speciﬁed, which means that for any state of the machine, (1) the
outputs are defined, and (2) for any input pattem, the next state of the
machine is deﬁned. This is not a limitation since, if the machine is
incompletely speciﬁed, it is possible to add a dummy state in order to
obtain a completely speciﬁed machine. CH29249/90/0000/0126$01.00 © 1990 lEEE 126 A deterministic Moore machine M is deﬁned by a 6mple
(Y, l, 0,1,, 5, Init). Y is the vector [y], ...,ym] of Boolean state
variables of the machine: a state of M is deﬁned by the Boolean
values of the variables y 1, ym. I is the vector of n boolean inputs
of the machine. 0 is the vector of k boolean outputs of the machine.
The output function it is a vector of k Boolean functions (one for each
output) from the set {0, 1]“1 into {0, 1]. The transition function 8 is a
vector of m Boolean functions from [0, l]mx {0, 1}n into {0,1}.
Finally Init is the initial state of the machine. The 6tuple that deﬁnes a sequential circuit can be obtained either
from its gate level description or from its functional description, using
a symbolic execution process such as the one used in PRIAM [2]. 2.2 Verification of Temporal Properties The temporal formulas that the veriﬁcation system takes as input are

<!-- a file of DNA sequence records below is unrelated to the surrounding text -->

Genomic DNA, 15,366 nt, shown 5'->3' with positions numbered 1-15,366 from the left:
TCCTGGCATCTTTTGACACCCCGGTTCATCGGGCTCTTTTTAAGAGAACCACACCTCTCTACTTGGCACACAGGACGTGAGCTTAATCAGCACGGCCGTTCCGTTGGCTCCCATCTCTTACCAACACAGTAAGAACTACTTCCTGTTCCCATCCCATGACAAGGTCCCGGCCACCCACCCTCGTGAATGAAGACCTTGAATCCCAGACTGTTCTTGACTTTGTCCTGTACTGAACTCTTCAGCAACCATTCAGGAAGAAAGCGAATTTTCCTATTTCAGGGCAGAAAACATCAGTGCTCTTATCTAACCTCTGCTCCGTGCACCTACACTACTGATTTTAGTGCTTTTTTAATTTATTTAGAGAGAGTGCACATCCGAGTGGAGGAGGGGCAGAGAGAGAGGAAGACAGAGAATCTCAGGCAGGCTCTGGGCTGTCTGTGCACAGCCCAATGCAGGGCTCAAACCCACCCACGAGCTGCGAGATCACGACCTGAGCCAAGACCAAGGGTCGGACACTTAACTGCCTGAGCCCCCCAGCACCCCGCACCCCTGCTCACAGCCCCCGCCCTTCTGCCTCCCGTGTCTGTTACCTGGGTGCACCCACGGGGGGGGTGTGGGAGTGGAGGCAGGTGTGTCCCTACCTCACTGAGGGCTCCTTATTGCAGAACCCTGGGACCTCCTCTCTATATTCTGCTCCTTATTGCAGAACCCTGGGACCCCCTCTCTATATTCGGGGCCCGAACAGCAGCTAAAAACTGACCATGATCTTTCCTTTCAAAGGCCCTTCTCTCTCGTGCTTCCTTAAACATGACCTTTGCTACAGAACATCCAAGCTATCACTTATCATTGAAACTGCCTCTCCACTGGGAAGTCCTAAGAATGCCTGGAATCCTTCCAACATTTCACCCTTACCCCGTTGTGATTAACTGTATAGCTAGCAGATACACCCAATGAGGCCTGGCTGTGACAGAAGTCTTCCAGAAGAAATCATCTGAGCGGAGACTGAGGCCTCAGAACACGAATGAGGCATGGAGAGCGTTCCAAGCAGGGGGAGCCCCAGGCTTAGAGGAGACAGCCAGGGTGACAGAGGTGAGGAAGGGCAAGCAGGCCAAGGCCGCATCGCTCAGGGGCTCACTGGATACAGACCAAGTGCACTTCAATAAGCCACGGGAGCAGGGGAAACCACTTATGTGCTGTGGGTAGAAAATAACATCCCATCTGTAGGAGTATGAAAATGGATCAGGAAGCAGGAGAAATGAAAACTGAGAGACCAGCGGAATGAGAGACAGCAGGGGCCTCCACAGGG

the state formulas of the computation tree logic CTL [7]. This logic
is a formalism that was speciﬁcally developed to express properties
of the states and the computation paths of ﬁnite state systems. The
meaning of a state formula is relative to a state of the machine, which
is here deﬁned by the values of its state variables. The 4 basic kinds
of CTL state formulas are the following: (1) (yl), (yn) are state formulas. For any state s, s l=yj if and only if (iff) the value of the variable yj is 1 in the state s. If f and g are state formulas then so are the formulas (—1f),
(ng).thg).(fﬁg),andtf=>g). If f is a state formula, so are the formulas EXo‘) and AXCﬂ:
s l: EXQ‘) if there exists at least one input pattem p such that
5(s, p) =f, and AXo‘) =def ﬂ EX(—.f). If f and g are state formulas, so are the formulas E[f U g] and
A[fU g]: s I: E[fU g] iﬂthere exists at least one path (so, s1, ...)
with so: 5, such that ii ((sl I: g) A (Vj (0 Sj < i =a sj )=f))), and
s=A[fU g] iff for all paths (so, s1, ...) such that s0=s, then
31((si= g) A (Vi (0 Si < i => s, ex»). The ﬁrst algorithms that have been proposed to verify automatically
that some machine holds a temporal property [7] used traversal
techniques of its statetransition graph, which had to be partially or
entirely built. This limited the application of these algorithms to
relatively small machines. (2) (3) (4) The veriﬁcation algorithm used here takes as inputs a machine
M: (Y, I, 0, 7t, 5, Init) and the temporal formulafto be veriﬁed. lt
recursively computes the set of states of M that satisfy the formula f